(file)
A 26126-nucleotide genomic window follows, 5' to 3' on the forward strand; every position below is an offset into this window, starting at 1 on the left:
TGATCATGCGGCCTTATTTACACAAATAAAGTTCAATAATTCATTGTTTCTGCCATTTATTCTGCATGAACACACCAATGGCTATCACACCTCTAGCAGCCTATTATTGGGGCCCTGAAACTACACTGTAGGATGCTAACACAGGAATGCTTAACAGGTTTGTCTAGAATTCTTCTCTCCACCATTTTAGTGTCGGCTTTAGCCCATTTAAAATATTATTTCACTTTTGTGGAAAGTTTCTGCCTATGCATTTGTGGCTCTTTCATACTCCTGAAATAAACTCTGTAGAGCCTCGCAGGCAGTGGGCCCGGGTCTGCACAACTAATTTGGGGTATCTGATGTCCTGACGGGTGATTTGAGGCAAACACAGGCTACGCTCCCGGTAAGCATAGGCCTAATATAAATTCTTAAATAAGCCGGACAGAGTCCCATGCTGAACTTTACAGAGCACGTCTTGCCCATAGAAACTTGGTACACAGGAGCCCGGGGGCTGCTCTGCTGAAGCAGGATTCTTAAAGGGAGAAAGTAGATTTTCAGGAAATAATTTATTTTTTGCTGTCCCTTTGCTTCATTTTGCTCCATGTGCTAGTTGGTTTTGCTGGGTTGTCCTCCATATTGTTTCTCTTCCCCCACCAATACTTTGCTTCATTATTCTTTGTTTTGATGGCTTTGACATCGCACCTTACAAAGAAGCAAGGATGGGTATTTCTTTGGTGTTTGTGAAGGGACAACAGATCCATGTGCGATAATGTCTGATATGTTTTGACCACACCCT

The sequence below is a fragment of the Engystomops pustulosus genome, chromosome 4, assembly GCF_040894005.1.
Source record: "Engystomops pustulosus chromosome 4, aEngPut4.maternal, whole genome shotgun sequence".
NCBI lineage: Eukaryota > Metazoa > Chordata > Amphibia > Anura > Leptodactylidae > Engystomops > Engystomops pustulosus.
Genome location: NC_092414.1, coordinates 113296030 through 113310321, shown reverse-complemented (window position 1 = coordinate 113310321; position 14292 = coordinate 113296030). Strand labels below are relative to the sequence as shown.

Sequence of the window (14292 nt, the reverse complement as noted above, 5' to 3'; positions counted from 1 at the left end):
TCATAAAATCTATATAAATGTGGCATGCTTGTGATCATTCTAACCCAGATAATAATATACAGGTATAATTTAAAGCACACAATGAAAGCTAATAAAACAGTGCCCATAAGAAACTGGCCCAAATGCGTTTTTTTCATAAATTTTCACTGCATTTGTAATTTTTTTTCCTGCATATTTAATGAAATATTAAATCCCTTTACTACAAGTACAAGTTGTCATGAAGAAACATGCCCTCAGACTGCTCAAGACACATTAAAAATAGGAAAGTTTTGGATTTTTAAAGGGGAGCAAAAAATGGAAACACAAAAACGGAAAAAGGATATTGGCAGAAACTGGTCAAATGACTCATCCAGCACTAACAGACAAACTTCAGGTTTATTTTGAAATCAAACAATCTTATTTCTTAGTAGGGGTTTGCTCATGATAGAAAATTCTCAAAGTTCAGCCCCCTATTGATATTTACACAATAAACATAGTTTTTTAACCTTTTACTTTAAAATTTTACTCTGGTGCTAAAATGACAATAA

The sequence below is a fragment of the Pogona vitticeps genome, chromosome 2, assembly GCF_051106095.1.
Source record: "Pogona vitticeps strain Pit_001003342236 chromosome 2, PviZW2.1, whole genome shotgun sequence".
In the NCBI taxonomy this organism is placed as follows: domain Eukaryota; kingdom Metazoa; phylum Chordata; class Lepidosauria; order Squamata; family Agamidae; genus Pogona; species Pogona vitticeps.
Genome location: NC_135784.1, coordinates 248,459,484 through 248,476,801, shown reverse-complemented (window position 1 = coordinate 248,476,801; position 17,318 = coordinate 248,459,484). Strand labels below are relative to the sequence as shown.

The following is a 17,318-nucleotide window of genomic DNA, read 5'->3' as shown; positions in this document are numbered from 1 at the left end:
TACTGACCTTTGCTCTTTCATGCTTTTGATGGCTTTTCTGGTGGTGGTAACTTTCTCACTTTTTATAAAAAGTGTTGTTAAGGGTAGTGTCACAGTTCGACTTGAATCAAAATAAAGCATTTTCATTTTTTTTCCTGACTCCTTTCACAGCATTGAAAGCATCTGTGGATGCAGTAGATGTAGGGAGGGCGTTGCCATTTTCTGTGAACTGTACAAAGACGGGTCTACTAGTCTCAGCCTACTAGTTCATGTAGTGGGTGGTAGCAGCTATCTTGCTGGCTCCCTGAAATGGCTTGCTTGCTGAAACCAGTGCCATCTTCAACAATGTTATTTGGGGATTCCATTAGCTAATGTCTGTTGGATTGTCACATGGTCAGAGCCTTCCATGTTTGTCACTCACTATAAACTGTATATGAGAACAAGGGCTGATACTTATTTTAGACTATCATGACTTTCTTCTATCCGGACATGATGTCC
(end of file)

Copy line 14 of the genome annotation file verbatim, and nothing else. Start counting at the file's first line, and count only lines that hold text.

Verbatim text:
TACTGACCTTTGCTCTTTCATGCTTTTGATGGCTTTTCTGGTGGTGGTAACTTTCTCACTTTTTATAAAAAGTGTTGTTAAGGGTAGTGTCACAGTTCGACTTGAATCAAAATAAAGCATTTTCATTTTTTTTCCTGACTCCTTTCACAGCATTGAAAGCATCTGTGGATGCAGTAGATGTAGGGAGGGCGTTGCCATTTTCTGTGAACTGTACAAAGACGGGTCTACTAGTCTCAGCCTACTAGTTCATGTAGTGGGTGGTAGCAGCTATCTTGCTGGCTCCCTGAAATGGCTTGCTTGCTGAAACCAGTGCCATCTTCAACAATGTTATTTGGGGATTCCATTAGCTAATGTCTGTTGGATTGTCACATGGTCAGAGCCTTCCATGTTTGTCACTCACTATAAACTGTATATGAGAACAAGGGCTGATACTTATTTTAGACTATCATGACTTTCTTCTATCCGGACATGATGTCC